Weekly Report - 23 March 2023 (WR-23-12)

PANAMA: Breakthrough in stand-off over major mine

The government led by President Laurentino Cortizo and Canadian mining company First Quantum Minerals (FQM), which owns the major copper mine Cobre Panamá via its subsidiary Minera Panamá S.A. (MPSA), have announced a deal regarding a new concession contract. This follows major uncertainty regarding the future of Panama’s biggest single private foreign investment following the collapse of talks between the two sides at the end of last year [WR-23-01]. The latest agreement will come as a relief to the government given the significance of the project to Panama’s economy, representing some 4% of the country’s GDP, most of its export revenue, and providing some 40,000 direct and indirect jobs.

Since the December 2022 announcement that talks had unravelled over the final terms of the new contract [WR-23-01], the dispute had appeared to escalate even against the backdrop of ongoing negotiations. This culminated in FQM’s 23 February announcement that MPSA had suspended ore-processing operations at the mine, which is located in Colón province, and would begin a partial demobilisation of its workforce of over 8,000 employees and contractors. This followed a resolution by Panama’s maritime authority (AMP), also issued last month, ordering MPSA to suspend loading operations at the mine’s port, Punta Rincón, claiming that its scales were improperly calibrated.

It was amid this tense stand-off that the two sides announced a breakthrough on 8 March. According to FQM, the proposed concession contract, which is subject to a 30-day public consultation process and approvals by the Panamanian cabinet, comptroller general, and legislature, meets the objectives outlined by the government in January 2022 related to “government revenues, environmental protections and labour standards”.

According to both sides, provision of the proposed contract, which will have an initial 20-year term with a 20-year extension option, will include, among other things: payment by MPSA of US$375m plus an additional US$20m to cover taxes and royalties up to the end of 2022; and payment by MPSA starting in 2023 of an annual minimum contribution of US$375m in government income, comprised of corporate taxes, withholding taxes, and a profit-based mineral royalty of 12% to 16%. It also includes downside protections to the annual minimum contribution.

Pressure from unions

Ahead of the deal being reached the Cortizo government had faced the prospect of unrest from trade unions. For example, on 23 February a group of MPSA workers staged a protest in Panama City over the halt to operations, while the country’s main mining union, Unión de Trabajadores de Minera Panamá (Utramipa), called a protest to take place in Coclé’s capital, Penonomé, calling for an agreement to be reached.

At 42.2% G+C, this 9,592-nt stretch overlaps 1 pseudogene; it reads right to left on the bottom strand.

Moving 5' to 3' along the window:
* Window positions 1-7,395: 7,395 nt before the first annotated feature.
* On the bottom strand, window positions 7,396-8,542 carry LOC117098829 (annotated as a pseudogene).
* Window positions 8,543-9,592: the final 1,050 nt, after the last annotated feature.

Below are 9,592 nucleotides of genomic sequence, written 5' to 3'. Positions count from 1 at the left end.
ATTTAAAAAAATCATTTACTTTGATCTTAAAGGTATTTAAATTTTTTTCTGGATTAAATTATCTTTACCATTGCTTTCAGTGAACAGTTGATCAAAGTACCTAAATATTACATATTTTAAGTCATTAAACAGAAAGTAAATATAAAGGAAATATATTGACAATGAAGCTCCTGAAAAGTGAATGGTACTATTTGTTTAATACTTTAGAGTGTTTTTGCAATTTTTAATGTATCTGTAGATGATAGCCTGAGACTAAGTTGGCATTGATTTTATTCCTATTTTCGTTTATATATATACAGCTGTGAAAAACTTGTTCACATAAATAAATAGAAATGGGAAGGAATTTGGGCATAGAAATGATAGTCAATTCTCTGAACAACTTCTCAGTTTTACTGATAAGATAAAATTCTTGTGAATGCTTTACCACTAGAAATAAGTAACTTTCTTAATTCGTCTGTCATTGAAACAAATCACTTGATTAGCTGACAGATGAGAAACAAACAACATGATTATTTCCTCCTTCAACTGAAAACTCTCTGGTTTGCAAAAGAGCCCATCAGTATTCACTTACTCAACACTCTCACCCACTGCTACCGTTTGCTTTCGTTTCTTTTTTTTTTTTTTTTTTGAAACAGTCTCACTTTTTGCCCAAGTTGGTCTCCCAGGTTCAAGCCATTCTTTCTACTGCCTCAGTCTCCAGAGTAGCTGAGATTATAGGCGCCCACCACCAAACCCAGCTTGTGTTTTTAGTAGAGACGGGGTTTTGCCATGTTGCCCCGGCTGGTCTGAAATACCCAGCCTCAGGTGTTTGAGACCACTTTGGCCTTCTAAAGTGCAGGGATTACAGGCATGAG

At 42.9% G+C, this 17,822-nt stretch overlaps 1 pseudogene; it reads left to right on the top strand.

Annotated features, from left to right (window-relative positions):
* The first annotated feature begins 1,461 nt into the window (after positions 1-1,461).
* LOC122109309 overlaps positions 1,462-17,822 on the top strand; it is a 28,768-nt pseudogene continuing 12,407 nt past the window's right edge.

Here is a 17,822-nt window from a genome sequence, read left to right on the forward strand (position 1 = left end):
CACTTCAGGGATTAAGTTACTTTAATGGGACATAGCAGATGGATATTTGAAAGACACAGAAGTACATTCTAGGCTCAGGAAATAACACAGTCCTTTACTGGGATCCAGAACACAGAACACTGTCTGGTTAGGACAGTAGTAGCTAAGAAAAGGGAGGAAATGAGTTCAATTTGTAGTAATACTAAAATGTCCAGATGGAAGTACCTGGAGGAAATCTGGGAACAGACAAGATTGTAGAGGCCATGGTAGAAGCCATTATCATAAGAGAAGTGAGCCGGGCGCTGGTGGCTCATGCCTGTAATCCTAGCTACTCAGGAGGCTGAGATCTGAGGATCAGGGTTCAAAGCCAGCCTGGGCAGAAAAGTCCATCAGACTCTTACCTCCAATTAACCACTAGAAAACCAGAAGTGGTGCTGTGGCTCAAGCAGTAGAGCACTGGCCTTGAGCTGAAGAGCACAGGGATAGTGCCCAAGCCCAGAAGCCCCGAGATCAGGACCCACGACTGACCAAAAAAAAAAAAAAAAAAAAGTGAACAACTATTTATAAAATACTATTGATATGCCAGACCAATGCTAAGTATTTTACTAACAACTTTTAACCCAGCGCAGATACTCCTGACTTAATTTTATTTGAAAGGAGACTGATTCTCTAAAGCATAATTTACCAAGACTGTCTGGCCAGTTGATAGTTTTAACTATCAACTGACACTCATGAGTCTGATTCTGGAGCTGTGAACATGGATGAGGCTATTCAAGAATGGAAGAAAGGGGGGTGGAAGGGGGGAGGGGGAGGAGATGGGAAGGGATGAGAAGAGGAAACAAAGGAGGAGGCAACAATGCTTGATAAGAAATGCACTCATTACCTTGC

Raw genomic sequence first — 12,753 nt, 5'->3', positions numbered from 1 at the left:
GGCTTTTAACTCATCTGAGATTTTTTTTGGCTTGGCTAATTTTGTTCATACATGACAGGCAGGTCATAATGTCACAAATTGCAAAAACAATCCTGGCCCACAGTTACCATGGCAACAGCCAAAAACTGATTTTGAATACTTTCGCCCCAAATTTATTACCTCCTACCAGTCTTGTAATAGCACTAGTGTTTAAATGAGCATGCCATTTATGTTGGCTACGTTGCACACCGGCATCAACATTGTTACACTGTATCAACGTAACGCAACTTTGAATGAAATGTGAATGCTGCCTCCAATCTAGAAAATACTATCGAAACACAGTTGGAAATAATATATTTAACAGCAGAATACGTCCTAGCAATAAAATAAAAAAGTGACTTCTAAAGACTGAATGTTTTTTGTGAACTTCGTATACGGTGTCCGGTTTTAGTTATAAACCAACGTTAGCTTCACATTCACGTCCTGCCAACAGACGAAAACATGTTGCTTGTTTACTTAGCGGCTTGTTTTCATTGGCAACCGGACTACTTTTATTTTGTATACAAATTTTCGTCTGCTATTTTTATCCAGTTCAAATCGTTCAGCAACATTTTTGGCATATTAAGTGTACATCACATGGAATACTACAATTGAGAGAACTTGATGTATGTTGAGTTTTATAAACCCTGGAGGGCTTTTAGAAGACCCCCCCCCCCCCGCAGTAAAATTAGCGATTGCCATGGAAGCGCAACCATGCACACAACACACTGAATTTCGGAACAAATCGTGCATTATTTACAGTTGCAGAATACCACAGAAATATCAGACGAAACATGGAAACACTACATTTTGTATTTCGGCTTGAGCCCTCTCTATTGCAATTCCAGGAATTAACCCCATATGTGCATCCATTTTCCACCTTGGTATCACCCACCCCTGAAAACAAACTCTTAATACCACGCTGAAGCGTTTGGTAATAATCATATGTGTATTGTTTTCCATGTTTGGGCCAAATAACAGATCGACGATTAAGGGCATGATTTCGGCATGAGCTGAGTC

Boost for government as fiscal deficit target met

A 2 March statement by international credit ratings agency Fitch, ahead of the deal between the government and FQM being struck, highlights the significance of the mine’s contribution to revenue, noting that US$375m is 0.5% of Panama’s GDP, which would make MPSA Panama’s second-largest tax contributor after the Panama Canal.

The same statement highlights that while Panama met its 2022 fiscal deficit target, this was helped by “circumstantial factors”. It warns that meeting “increasingly restrictive targets will be challenging in the absence of a clear consolidation strategy”. Fitch notes that preliminary data released on 15 February showed that Panama complied with the 4% of GDP deficit target set under its fiscal responsibility law (LRSF).

However, it is clear that this would have been missed without “one-off accounting factors”. These include the fact that the national statistics office completed its scheduled rebasing of GDP readings from 2007-2018, which led to a 3.5% increase in nominal GDP. Based on the government’s preliminary 2022 fiscal data, this cut the deficit by 0.23 percentage points of GDP.

Fitch also notes that a larger contribution came from a so-called “cashflow swap” executed with a commercial bank, which cut officially reported government interest payments by US$363.9m, without which higher interest expenditure would have kept the deficit above target, at around 4.5% of GDP.

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